December 13, 2006

Too difficult for regular students?

Posted in curriculum, grad school at 6:20 pm by mrsmauck

Okay, teachers, I need your opinions: My Methods teacher said my lesson on McCarthyism would not be suited to regular classes (but instead to AP or GT kids), and docked me 5 points! I want you guys to tell me if this is too much for normal juniors in high school: I’ve copied the text from my intro PowerPoint on McCarthyism. FYI, students will construct/create McCarthyism museum exhibits as one of their final projects for this unit: there won’t be a test over McCarthyism, so this presentation is really to get an overall understanding for discussion of The Crucible as an allegory and to get ideas for the exhibit they will choose.

Slide 1:
A Very Proper Gander (humorous fable by James Thurber) in today’s world? (I used this as an opening activity)
* Racial profiling (chart from U.S. DOJ on number of black homicide offenders and number of whites)
* NSA Wiretapping
(Discuss judging based on appearances, the govt.’s rights to do so, post 9/11 world, etc.)

Slide 2:
Red Scare of 1950s
* “Are you now or were you ever a member of the Communist party?”
(Ask students what they think of when they hear the word communism: positive/negative? What does it mean?)
*Communism def.: a theory or system of social organization based on the holding of all property in common, actual ownership being ascribed to the community as a whole or to the state.
*Flag symbolizes unity between agricultural and industrial workers.
(Discuss: this sounds like it could be good, yes? Who would not like this system? Who runs our government? Riiiight.)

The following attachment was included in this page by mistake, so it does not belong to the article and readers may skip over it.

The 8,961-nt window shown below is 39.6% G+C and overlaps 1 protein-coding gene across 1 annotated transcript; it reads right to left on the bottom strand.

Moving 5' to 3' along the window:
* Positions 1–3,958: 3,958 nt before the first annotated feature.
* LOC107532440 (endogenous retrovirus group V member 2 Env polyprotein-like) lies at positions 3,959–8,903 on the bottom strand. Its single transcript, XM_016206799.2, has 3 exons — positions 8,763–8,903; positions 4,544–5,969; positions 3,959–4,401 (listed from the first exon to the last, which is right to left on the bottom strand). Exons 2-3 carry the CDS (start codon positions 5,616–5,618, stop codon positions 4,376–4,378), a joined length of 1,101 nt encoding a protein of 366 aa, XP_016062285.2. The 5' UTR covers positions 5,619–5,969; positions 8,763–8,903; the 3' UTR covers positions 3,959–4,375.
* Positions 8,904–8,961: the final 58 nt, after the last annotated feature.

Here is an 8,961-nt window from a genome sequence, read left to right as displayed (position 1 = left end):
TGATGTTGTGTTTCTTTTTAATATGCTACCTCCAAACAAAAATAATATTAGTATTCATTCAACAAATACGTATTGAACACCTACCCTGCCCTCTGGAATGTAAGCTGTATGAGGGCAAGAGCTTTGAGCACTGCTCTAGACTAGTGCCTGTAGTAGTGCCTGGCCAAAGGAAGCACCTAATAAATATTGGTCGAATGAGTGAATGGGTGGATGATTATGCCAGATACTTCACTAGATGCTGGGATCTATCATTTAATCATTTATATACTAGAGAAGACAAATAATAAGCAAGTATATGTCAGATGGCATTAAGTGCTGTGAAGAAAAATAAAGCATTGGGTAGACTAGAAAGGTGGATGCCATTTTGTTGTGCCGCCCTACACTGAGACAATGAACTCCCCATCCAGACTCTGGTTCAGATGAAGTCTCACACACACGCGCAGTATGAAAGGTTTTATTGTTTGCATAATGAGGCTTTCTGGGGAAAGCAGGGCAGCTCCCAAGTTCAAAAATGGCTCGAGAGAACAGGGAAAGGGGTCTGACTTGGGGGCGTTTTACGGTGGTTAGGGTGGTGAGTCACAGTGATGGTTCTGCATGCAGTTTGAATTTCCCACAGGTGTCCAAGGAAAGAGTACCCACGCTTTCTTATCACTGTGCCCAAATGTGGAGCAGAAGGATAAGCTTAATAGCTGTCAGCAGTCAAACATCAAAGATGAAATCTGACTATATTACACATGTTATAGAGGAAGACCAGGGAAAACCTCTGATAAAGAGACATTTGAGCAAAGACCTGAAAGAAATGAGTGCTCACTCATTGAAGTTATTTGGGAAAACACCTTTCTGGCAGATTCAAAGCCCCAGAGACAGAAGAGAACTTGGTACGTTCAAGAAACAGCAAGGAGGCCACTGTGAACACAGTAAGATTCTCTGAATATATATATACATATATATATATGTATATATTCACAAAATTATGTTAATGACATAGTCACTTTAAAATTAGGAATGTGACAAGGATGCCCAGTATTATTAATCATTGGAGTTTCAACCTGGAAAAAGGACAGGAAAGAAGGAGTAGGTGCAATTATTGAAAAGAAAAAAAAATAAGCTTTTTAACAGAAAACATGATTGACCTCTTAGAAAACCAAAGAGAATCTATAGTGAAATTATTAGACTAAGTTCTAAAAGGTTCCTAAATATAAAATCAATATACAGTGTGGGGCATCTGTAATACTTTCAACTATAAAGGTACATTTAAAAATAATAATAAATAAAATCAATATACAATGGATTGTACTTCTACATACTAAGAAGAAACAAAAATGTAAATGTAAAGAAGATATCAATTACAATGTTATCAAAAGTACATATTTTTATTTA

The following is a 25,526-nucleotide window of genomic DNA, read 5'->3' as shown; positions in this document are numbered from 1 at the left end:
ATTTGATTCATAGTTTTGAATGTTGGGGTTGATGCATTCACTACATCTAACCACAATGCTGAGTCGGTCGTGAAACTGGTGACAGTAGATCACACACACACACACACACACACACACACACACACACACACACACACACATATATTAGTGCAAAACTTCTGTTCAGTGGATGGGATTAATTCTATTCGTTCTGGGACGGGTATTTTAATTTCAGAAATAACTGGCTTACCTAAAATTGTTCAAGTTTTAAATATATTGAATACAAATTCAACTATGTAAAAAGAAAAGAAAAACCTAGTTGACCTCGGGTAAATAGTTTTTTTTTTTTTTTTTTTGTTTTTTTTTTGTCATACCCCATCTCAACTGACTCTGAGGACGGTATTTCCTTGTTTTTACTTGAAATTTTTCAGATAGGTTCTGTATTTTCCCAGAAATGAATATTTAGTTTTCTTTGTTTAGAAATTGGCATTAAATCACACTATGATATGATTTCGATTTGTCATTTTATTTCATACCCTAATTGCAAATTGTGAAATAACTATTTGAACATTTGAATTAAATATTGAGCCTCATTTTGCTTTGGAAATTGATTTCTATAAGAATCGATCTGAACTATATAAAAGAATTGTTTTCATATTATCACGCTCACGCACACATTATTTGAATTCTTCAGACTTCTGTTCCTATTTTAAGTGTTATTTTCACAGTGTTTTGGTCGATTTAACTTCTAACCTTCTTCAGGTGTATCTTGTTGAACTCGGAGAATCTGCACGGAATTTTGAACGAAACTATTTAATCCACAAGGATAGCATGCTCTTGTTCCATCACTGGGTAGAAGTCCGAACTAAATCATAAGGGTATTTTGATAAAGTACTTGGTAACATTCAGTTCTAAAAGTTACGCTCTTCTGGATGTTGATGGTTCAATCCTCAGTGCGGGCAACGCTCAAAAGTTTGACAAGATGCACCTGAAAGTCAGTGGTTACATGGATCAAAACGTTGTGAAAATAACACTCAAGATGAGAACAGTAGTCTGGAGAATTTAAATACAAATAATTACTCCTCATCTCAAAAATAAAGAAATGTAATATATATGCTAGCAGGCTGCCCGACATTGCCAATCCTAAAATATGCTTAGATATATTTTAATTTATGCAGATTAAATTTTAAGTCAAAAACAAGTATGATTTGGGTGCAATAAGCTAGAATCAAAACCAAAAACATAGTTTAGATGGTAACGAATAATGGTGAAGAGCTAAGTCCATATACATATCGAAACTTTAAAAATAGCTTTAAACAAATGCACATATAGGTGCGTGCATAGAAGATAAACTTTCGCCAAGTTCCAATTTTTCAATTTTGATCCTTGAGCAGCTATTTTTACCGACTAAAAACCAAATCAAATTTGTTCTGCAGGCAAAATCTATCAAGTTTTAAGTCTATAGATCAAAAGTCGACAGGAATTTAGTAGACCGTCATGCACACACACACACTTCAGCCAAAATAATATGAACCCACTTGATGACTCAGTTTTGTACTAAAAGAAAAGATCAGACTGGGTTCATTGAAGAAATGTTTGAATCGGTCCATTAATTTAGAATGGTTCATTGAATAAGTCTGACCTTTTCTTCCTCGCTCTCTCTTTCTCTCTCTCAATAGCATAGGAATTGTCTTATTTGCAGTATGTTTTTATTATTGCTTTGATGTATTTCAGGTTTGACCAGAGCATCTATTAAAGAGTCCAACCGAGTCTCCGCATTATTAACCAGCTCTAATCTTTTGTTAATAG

Slide 3:
Second Red Scare: 1947-1957
* Cold War made U.S. extremely suspicious of Communists: Communist Party of the United States had 50,000 members in 1942.
*Senator Joseph McCarthy kick started anti-Communist fervor with a 1950 speech in which he proclaimed to have a list of more than 200 Communists working for the State Department.
*Alger Hiss, Julius and Ethel Rosenberg arrested for espionage, accused of being Soviet spies.
*Communism, though never illegal, became equal to treason to the United States.
*Anti-Communist “loyalty review boards” sprung up at all levels of government and for private companies.

Slide 4:
J. Edgar Hoover and the FBI
*Hoover developed his assignment to rid the country of disloyal radicals and leftists into the FBI.
*Distributed blind memoranda (anonymous documents) that indicated Communist loyalty through its “Responsibilities Program” to employers, often resulting in firing without any questions asked.
*Used many illegal practices in its pursuit of information (burglaries, wire-tappings, undercover operations.)
*COINTELPRO, a formal “dirty tricks” program, in which the FBI planted forged documents, leaked information to the press, called for IRS audits, etc. on organizations that were suspected of Communist or radical activity.
(Compare to NSA Wiretapping. Can the govt. do illegal things during times of war?)

Slide 5
House Un-American Activities Committee (HUAC)
*Investigated many German-American Nazis during WWII.
*Became especially associated with the investigation of Communists, particularly suspects in Hollywood. (1947)
*Hollywood Ten: First Amendment
*Supreme Court ruling: Defendants may Claim the Fifth, but if they waive that right and do talk, they must “name names.”
*McCarthy: “Fifth Amendment Communists”
(Discuss: Think for a moment about what you would do in this situation? Would you be willing to lose work and your reputation to save the names of your friends?)

Slide 6
Hollywood Blacklist
*The day after the Hollywood 10 were cited for contempt (Nov. 1947), the MPAA released a statement that none of the major studios would knowingly employ a Communist.
*Arthur Miller was one of the people on the blacklist.

Slide 7
Arthur Miller: A Communist?